March 01, 2016 09:04am
Source: Adult Industry News
by: Rich Moreland
The Directors - Part two of a seven-part Consent Series by Rich Moreland
No director wants to cope with a disgruntled performer. Cajoling and coaxing to go beyond her stated limits invites a complaining girl to speed dial her agent. Should she walk off the set, the day is lost.
Though directors have different levels of flexibility, most review the scene with talent before shooting commences. To get a picture of how that happens, the legendary Dan O'Connell and B Skow of Girlfriends Films describe their protocol.
Dan shoots girl/girl only.
"Consent has never been an issue on my sets. Everyone arrives knowing what is expected of them. We talk about the sex scene beforehand and go over each girl's 'don'ts.' So nobody goes into the scene not knowing what to expect."
"I tell every girl that she can, should, and is encouraged to stop the scene if she wants to use the bathroom, consume water or discuss what's going on. Nobody has ever stopped a scene except for water, to use the bathroom or blow her nose."
B Skow sends a similar message.
"I never shoot scenes that push limits... but I can tell you if I felt either performer was uncomfortable, I would stop shooting and make sure everyone respected each other's boundaries and start shooting again if we all agreed."
New Sensations/Digital Sin's feminist director Jacky St. James explains her protocol.
"I don't delve too deeply into what is required of a performer prior to a shoot unless I am tackling territory that might be challenging for them."
Jacky cites her award-winning series, The Submission of Emma Marx, as an example of establishing limits. She wanted to make sure the star, Penny Pax, "was comfortable with each of the BDSM activities we were going to film."
Overall, Jacky says, "I would never ask talent to do something that made them uncomfortable. I want to make their lives easy so we can really focus on nailing their characters."
Internet sites, especially those geared for gonzo or all-sex shoots, are beholden to satisfy their online members. How does this influence limits?
Billy Watson, who directs for the interracial conglomerate The Dogfart Network, runs his own facility in LA.
"Essentially, when someone walks into my studio, I always go over what's expected and what I want and what I need," Billy begins.
He uses licensed agents exclusively and relies on them to tell the girls what the shoot entails, "so they know what they are getting into when they come here."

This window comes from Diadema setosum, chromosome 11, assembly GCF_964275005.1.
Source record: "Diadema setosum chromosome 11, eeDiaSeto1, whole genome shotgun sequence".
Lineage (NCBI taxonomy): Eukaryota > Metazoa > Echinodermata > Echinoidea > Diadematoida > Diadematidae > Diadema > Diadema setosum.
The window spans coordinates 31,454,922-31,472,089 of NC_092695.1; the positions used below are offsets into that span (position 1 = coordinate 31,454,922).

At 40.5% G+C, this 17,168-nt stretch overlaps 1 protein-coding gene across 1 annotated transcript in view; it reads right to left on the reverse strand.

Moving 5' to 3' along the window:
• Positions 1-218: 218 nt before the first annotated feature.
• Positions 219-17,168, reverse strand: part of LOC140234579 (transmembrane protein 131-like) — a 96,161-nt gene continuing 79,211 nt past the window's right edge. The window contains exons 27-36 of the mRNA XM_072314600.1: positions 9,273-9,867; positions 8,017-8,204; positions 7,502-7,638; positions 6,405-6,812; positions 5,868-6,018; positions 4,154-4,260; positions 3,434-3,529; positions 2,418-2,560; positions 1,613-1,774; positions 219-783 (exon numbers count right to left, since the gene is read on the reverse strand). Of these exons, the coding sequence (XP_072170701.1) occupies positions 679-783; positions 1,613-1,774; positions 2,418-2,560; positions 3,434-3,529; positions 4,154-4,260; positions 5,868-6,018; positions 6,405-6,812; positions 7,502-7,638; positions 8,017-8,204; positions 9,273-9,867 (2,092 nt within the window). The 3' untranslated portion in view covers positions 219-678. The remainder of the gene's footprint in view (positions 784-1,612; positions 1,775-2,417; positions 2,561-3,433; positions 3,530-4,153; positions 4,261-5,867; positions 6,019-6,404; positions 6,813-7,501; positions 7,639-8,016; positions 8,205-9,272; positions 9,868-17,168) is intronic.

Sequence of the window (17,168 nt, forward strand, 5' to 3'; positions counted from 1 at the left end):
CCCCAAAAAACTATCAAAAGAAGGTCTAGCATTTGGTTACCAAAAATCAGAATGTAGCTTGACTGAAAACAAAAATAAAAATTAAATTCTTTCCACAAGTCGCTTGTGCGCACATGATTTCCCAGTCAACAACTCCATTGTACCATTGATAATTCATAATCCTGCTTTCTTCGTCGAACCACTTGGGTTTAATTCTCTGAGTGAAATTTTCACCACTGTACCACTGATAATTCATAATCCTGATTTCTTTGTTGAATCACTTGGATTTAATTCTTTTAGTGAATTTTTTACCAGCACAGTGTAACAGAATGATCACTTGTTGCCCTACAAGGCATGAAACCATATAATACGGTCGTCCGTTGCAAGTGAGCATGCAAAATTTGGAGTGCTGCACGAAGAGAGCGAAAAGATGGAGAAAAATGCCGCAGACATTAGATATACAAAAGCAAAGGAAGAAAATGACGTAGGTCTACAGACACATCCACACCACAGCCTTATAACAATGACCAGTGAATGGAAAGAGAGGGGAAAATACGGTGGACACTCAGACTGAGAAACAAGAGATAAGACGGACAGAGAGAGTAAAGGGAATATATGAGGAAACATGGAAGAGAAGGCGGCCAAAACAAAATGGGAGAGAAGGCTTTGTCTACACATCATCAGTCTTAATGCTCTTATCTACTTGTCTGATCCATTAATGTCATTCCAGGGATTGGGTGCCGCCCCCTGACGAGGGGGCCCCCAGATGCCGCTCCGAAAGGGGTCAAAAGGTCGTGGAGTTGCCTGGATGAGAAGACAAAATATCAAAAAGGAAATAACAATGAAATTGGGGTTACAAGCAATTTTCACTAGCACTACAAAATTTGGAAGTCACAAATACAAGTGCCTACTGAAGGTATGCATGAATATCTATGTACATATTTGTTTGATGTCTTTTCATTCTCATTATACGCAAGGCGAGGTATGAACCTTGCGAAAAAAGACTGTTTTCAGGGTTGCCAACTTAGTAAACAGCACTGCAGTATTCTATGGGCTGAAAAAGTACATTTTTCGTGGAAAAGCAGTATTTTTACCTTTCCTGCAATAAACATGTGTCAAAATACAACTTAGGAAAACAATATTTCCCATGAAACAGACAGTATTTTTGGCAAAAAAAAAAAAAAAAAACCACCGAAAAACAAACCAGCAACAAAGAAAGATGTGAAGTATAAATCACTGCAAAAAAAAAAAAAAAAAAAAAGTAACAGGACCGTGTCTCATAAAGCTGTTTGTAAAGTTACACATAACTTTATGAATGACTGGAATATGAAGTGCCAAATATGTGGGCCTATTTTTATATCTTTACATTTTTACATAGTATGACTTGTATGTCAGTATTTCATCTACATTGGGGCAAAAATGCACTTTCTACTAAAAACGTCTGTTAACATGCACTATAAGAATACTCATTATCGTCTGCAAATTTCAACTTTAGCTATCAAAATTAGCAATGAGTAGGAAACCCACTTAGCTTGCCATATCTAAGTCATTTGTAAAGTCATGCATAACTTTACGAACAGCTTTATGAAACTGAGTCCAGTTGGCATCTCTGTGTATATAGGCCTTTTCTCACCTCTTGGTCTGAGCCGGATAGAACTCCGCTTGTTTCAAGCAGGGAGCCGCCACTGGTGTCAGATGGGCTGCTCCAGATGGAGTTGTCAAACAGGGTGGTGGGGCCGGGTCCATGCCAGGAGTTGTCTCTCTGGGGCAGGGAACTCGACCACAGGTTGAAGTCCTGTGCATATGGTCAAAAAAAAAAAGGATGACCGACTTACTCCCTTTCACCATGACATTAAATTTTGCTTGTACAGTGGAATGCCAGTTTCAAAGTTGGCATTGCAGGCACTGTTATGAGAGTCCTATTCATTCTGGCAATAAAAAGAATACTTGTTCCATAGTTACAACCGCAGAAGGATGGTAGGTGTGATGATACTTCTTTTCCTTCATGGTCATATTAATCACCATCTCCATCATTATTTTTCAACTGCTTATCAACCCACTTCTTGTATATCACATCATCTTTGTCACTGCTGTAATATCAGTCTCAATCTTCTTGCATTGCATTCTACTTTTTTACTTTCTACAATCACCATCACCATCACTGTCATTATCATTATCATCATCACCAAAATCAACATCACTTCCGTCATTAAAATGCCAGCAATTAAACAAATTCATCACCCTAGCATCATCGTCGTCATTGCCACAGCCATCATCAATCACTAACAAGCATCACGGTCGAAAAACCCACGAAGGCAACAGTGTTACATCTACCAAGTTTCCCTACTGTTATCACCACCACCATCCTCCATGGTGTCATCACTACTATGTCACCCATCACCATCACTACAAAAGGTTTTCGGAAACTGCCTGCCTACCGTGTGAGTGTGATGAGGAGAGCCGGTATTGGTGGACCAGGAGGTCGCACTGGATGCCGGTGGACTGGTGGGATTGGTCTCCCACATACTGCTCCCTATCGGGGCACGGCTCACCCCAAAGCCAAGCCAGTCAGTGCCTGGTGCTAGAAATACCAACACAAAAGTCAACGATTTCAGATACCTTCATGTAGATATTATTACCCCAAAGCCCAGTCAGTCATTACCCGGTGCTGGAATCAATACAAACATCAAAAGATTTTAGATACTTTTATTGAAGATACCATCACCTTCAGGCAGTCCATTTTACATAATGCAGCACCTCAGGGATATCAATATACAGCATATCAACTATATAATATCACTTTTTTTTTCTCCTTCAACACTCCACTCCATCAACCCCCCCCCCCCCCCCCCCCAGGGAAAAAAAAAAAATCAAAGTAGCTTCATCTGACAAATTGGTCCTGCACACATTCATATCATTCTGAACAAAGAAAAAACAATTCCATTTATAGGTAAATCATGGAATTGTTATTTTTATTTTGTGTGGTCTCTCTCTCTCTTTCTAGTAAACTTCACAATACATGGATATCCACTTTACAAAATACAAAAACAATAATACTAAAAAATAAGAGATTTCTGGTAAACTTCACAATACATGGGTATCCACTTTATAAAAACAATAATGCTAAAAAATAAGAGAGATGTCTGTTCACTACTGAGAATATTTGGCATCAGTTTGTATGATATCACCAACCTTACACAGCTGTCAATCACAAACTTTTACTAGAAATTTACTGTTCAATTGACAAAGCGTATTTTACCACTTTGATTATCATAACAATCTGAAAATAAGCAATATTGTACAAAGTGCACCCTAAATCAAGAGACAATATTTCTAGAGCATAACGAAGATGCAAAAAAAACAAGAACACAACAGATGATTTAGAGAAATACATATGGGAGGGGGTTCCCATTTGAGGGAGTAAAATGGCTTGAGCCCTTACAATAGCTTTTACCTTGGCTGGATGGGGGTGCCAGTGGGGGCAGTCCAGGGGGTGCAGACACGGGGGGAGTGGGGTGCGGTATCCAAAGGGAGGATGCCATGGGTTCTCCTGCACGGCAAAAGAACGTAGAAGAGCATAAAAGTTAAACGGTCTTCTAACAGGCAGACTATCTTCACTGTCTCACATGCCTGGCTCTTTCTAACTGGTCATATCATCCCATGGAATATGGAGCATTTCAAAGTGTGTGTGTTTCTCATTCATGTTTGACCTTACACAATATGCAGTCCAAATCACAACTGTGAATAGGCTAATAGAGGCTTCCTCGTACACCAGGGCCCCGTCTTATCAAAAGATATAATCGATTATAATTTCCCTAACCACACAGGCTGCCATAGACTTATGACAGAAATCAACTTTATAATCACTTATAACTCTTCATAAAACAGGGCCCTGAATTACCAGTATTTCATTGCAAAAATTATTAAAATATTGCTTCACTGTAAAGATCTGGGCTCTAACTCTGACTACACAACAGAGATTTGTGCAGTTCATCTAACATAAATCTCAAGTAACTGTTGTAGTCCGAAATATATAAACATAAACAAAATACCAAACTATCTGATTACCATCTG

While the girls are in the make-up chair, Billy reviews the scene, everything from "the sex positions themselves to what names we can call them during the shoot."
That's important because for Dogfart, language can create issues. Girls don't like the b-word and male performers, with a few exceptions, dislike the N-word.
Occasionally in a gang bang scene, for example, things can get dicey. "Invariably somebody will actually slip and say 'bitch,'" Billy comments with a shrug.
Apologies immediately follow and the shoot moves on. No harm done.
The other name-calling issue is sensitive and complicated because the site is member-driven.
"We show a lot of interracial porn and a lot of the members love it when the girls call the guys the N-word. This is a tricky thing because it goes both ways," Billy says.
Some male performers get offended, while others don't mind.
Has he had an incident that caused filming to stop?
"No, never. I've never had any kind of drama because we're really careful not to violate anybody's boundaries."
There are times, however, when "my boss says the members are looking for a really crazy, over-the-top scene."
In those cases, Billy will try to book guys who are comfortable around the N-word. Those who are not make their feelings known.
In a reversal of the norm, it's the men who feel violated.
Do some directors nudge a performer's boundaries? I've heard stories, but no names.
Billy concedes that there are still people around who regard the girls as "chattel" because they'll never shoot them again. It's a throwaway attitude. However... "A lot of those guys seemed to have gone away," he adds. "The 2008 perfect storm (the birth of the tubes sites and free porn) killed a lot of those dudes."
Well, at least something positive came out of those days.
Next, we'll look at what the job means for a new girl.
Watch for Part Three of this seven-part series coming tomorrow! Previous parts of this series are linked in the Related Stories box in the top right of this page.
About Rich Moreland
Rich Moreland is an adjunct professor of history at Frederick Community College in Maryland (USA) and writer in the adult film industry. His column appears online at Adult Industry News (AINews.com) out of Los Angeles. Rich's blog (3hattergrindhouse.com) covers relevant issues, film and book reviews and interviews with industry people.
A Washington, DC metro area resident, Rich has a bachelor's degree from The Pennsylvania State University and a Master's degree from Salisbury University. He finished post-masters work at the University of Maryland with Advanced Graduate Specialist recognition. He is a lifelong educator and a former competitive triathlete.
For a concise history of feminism in adult entertainment get Rich Moreland's book "Pornography Feminism: As Powerful as She Wants to Be" linked above.